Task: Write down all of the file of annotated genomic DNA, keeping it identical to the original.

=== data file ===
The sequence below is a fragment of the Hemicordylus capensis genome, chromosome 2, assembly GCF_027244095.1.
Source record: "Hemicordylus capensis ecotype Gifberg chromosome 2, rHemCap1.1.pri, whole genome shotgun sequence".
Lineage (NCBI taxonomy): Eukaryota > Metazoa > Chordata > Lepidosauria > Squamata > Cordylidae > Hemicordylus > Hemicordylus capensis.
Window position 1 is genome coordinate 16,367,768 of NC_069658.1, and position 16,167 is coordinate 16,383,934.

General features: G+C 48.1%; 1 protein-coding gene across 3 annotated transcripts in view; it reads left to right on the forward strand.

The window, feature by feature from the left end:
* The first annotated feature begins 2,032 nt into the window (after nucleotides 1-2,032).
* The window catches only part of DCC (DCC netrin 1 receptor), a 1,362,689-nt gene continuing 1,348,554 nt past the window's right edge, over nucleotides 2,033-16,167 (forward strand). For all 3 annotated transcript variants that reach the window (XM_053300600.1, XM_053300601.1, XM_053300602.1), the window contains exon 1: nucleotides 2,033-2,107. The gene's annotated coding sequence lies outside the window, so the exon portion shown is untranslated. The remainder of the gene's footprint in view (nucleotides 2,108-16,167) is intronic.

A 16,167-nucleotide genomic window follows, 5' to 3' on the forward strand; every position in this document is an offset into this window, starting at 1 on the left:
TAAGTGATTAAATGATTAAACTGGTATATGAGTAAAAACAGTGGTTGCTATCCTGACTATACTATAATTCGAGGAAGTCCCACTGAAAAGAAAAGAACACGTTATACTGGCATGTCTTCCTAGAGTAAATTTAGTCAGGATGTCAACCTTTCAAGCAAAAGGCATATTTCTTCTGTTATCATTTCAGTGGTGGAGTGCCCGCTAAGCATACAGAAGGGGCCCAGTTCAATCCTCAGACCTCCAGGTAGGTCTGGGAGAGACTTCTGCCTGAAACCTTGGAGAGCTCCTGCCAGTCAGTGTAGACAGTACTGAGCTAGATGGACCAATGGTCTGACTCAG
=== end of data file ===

The sequence below is a fragment of the Hemicordylus capensis genome, chromosome 2, assembly GCF_027244095.1.
Source record: "Hemicordylus capensis ecotype Gifberg chromosome 2, rHemCap1.1.pri, whole genome shotgun sequence".
Lineage (NCBI taxonomy): Eukaryota > Metazoa > Chordata > Lepidosauria > Squamata > Cordylidae > Hemicordylus > Hemicordylus capensis.
Window position 1 is genome coordinate 16,367,768 of NC_069658.1, and position 16,167 is coordinate 16,383,934.

General features: G+C 48.1%; 1 protein-coding gene across 3 annotated transcripts in view; it reads left to right on the forward strand.

The window, feature by feature from the left end:
* The first annotated feature begins 2,032 nt into the window (after nucleotides 1-2,032).
* The window catches only part of DCC (DCC netrin 1 receptor), a 1,362,689-nt gene continuing 1,348,554 nt past the window's right edge, over nucleotides 2,033-16,167 (forward strand). For all 3 annotated transcript variants that reach the window (XM_053300600.1, XM_053300601.1, XM_053300602.1), the window contains exon 1: nucleotides 2,033-2,107. The gene's annotated coding sequence lies outside the window, so the exon portion shown is untranslated. The remainder of the gene's footprint in view (nucleotides 2,108-16,167) is intronic.

A 16,167-nucleotide genomic window follows, 5' to 3' on the forward strand; every position in this document is an offset into this window, starting at 1 on the left:
TAAGTGATTAAATGATTAAACTGGTATATGAGTAAAAACAGTGGTTGCTATCCTGACTATACTATAATTCGAGGAAGTCCCACTGAAAAGAAAAGAACACGTTATACTGGCATGTCTTCCTAGAGTAAATTTAGTCAGGATGTCAACCTTTCAAGCAAAAGGCATATTTCTTCTGTTATCATTTCAGTGGTGGAGTGCCCGCTAAGCATACAGAAGGGGCCCAGTTCAATCCTCAGACCTCCAGGTAGGTCTGGGAGAGACTTCTGCCTGAAACCTTGGAGAGCTCCTGCCAGTCAGTGTAGACAGTACTGAGCTAGATGGACCAATGGTCTGACTCAG